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United States Information and Educational Exchange Act (1948)

United States Information and Educational Exchange Act (1948)

Shala F. Maghzi

The United States Information and Educational Exchange Act of 1948 (IEEA) (P. L. 80-402, 62 Stat. 6) is an educational exchange initiative established to "promote better understanding of the United States among the peoples of the world and to strengthen cooperative international relations." Prior to the act's passage, exchange programs in the United States were conducted infrequently in a few select countries. In 1940, for example, Nelson Rockefeller, the Coordinator of Commercial and Cultural Affairs for the American Republics, initiated the exchange of persons program with Latin America, inviting 130 Latin American journalists to the United States. The scope of the exchange activities soon broadened to include a wider array of countries.

In 1948, following World War II, Representative Karl E. Mundt (South Dakota) and Senator H. Alexander Smith (New Jersey) introduced the Smith-Mundt bill in Congress. This act, later known as the United States Information and Educational Exchange Act, was passed on January 27, 1948. According to the Bureau of Educational and Cultural Affairs, the act established an information agency for the first time in a period of peace with a mission to "promote a better understanding of the United States in other countries, and to increase mutual understanding" between Americans and foreigners. The act recognized the importance of educational and cultural exchanges sponsored by the government and the need to build up a corps of well informed intellectuals and opinion leaders in the political and social infrastructure. Section 2 of the act lists several "objectives" to be used in achieving its goals:

  1. an information service to disseminate abroad information about the United States, its people, and policies promulgated by Congress, the president, the secretary of sstate and other responsible officials of government having to do with matters affecting foreign affairs; and
  2. an educational exchange service to cooperate with other nations in the interchange of persons, knowledge, and skills; the rendering of technical and other services; and the interchange of developments in the field of education, the arts, and sciences.

Following its passage, the IEEA went through a series of modifications and amendments. In 1953 President Eisenhower submitted Reorganization Plan Number 8 to Congress which established the United States Information Agency (USIA) to consolidate information functions administered by the State Department and other agencies. In 1961 the Fulbright-Hays Act reaffirmed the objective of increasing mutual understanding between Americans and the people of other nations.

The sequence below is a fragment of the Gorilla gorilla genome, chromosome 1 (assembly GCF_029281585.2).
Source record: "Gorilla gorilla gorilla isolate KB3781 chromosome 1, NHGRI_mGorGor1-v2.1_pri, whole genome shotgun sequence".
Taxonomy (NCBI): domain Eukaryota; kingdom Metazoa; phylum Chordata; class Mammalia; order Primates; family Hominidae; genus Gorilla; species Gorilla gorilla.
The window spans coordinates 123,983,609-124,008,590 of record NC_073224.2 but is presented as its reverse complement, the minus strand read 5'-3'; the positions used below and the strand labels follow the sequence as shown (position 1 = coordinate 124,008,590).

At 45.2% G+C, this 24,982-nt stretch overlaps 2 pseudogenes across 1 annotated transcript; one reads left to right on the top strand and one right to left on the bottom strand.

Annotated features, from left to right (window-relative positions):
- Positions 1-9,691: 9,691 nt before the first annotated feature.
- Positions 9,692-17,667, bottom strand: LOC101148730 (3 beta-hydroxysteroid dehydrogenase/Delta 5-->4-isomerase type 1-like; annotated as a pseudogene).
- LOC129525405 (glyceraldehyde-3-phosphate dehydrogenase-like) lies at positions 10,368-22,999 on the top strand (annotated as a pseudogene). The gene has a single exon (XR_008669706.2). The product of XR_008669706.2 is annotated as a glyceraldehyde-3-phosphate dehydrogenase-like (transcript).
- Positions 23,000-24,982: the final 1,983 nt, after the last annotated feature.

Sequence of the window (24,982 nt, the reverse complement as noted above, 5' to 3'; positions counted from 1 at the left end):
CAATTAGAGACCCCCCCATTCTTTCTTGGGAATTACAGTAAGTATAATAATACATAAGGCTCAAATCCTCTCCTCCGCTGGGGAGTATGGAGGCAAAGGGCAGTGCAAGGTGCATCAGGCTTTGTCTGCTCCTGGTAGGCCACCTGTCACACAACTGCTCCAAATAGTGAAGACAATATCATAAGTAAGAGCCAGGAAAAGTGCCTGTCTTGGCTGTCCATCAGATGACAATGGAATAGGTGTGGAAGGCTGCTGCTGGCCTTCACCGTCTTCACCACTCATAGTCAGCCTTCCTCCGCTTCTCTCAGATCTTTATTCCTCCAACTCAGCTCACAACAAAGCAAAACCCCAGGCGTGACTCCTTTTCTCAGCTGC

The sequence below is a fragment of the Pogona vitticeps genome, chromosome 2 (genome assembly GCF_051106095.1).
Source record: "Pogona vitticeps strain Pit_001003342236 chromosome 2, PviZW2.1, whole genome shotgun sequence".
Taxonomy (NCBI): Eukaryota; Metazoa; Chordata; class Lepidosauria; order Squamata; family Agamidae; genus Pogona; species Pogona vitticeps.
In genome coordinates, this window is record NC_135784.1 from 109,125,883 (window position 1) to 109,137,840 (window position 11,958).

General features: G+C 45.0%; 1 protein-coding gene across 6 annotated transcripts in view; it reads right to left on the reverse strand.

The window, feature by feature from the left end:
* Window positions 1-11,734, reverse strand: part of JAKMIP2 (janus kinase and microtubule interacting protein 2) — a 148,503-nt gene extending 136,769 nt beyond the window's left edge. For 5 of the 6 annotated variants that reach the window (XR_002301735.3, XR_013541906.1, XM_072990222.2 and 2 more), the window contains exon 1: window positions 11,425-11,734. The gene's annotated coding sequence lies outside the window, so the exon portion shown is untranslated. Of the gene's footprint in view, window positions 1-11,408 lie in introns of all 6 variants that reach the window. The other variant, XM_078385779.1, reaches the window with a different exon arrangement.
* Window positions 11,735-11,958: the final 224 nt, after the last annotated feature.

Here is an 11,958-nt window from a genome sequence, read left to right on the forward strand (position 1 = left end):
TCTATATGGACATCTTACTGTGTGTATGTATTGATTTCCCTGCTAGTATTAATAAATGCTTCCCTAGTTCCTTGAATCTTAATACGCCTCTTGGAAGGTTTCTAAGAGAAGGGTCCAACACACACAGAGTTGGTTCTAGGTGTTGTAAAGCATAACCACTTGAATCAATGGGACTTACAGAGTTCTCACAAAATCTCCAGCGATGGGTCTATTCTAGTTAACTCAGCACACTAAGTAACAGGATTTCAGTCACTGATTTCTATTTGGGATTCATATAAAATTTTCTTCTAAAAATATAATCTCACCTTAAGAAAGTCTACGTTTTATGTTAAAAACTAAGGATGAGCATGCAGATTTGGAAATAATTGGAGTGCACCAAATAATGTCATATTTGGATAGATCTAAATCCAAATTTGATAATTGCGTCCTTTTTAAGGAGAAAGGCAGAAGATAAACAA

Among the provisions of the 1948 Act was "the creation of an information service to disseminate abroad information about the United States, its people, and policies." A major vehicle to achieve this objective was the development of the international broadcasting station, the Voice of America (VOA). Prior to the passage of the act the VOA was transmitted in 1942 by a network of fourteen private shortwave transmitters. According to the Bureau of Educational and Cultural Affairs, following the act in 1948 the VOA grew to include transmission in twenty-four of the world's languages. That same year, sixtyseven information centers and libraries stocked books, displayed exhibits, and showed films about the United States through a network of seventy-six branches in the world.

The IEEA made a significant contribution to the exchange of students and professionals from all parts of the world, and it has served to increase understanding between the United States and other nations. By 2003, according to Patricia S. Harrison, Assistant Secretary of State for Educational and Cultural Affairs (ECA), among the activities carried out under the auspices of the act included teacher training programs, HIV/AIDS educational exchange with teachers in Africa, and exchange between Kazakh religious leaders and American leaders through an International Visitor program. According to Assistant Secretary Harrison, the activities carried out under the act "are working fordemocracy, peace, prosperity, and the non-negotiable demands of human dignity, engaging today with a new generation who will be part of the partnership for the future."

See also: Foreign Service Act of 1946.

BIBLIOGRAPHY

Bureau of Educational and Cultural Affairs. "International Visitor Program History." <http://exchanges.state.gov/education/ivp/history.htm>.

"Message from Assistant Secretary of State for Educational and Cultural Affairs, Patricia S. Harrison." In Bureau of Educational and Cultural Affairs: The Exchange Vol. 2 (March/April 2003). <http://exchanges.state.gov/education/newsletter>.

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